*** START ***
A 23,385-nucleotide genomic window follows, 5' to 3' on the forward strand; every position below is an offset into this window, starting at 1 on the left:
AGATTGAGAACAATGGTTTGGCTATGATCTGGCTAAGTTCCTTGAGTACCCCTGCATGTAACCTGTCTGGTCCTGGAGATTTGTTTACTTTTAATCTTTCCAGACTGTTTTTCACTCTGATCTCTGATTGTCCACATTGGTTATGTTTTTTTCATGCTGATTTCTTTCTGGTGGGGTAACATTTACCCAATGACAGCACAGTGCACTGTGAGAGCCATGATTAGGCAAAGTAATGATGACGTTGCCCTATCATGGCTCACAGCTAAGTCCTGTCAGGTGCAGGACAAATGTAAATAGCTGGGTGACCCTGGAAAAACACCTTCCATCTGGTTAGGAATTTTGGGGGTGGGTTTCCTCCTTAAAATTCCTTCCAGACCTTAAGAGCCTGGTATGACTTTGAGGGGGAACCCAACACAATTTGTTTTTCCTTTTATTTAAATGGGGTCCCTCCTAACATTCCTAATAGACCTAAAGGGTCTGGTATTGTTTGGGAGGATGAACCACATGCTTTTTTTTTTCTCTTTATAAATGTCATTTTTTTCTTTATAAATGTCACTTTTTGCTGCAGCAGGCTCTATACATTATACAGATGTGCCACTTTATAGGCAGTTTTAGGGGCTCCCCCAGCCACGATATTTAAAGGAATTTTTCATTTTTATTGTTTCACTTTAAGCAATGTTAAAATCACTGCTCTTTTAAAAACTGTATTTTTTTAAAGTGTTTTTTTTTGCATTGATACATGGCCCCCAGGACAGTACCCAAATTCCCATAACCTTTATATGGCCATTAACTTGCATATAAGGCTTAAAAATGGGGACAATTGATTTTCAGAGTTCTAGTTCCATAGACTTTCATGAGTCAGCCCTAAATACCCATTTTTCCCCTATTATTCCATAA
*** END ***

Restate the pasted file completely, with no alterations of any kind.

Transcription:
A 23,385-nucleotide genomic window follows, 5' to 3' on the forward strand; every position below is an offset into this window, starting at 1 on the left:
AGATTGAGAACAATGGTTTGGCTATGATCTGGCTAAGTTCCTTGAGTACCCCTGCATGTAACCTGTCTGGTCCTGGAGATTTGTTTACTTTTAATCTTTCCAGACTGTTTTTCACTCTGATCTCTGATTGTCCACATTGGTTATGTTTTTTTCATGCTGATTTCTTTCTGGTGGGGTAACATTTACCCAATGACAGCACAGTGCACTGTGAGAGCCATGATTAGGCAAAGTAATGATGACGTTGCCCTATCATGGCTCACAGCTAAGTCCTGTCAGGTGCAGGACAAATGTAAATAGCTGGGTGACCCTGGAAAAACACCTTCCATCTGGTTAGGAATTTTGGGGGTGGGTTTCCTCCTTAAAATTCCTTCCAGACCTTAAGAGCCTGGTATGACTTTGAGGGGGAACCCAACACAATTTGTTTTTCCTTTTATTTAAATGGGGTCCCTCCTAACATTCCTAATAGACCTAAAGGGTCTGGTATTGTTTGGGAGGATGAACCACATGCTTTTTTTTTTCTCTTTATAAATGTCATTTTTTTCTTTATAAATGTCACTTTTTGCTGCAGCAGGCTCTATACATTATACAGATGTGCCACTTTATAGGCAGTTTTAGGGGCTCCCCCAGCCACGATATTTAAAGGAATTTTTCATTTTTATTGTTTCACTTTAAGCAATGTTAAAATCACTGCTCTTTTAAAAACTGTATTTTTTTAAAGTGTTTTTTTTTGCATTGATACATGGCCCCCAGGACAGTACCCAAATTCCCATAACCTTTATATGGCCATTAACTTGCATATAAGGCTTAAAAATGGGGACAATTGATTTTCAGAGTTCTAGTTCCATAGACTTTCATGAGTCAGCCCTAAATACCCATTTTTCCCCTATTATTCCATAA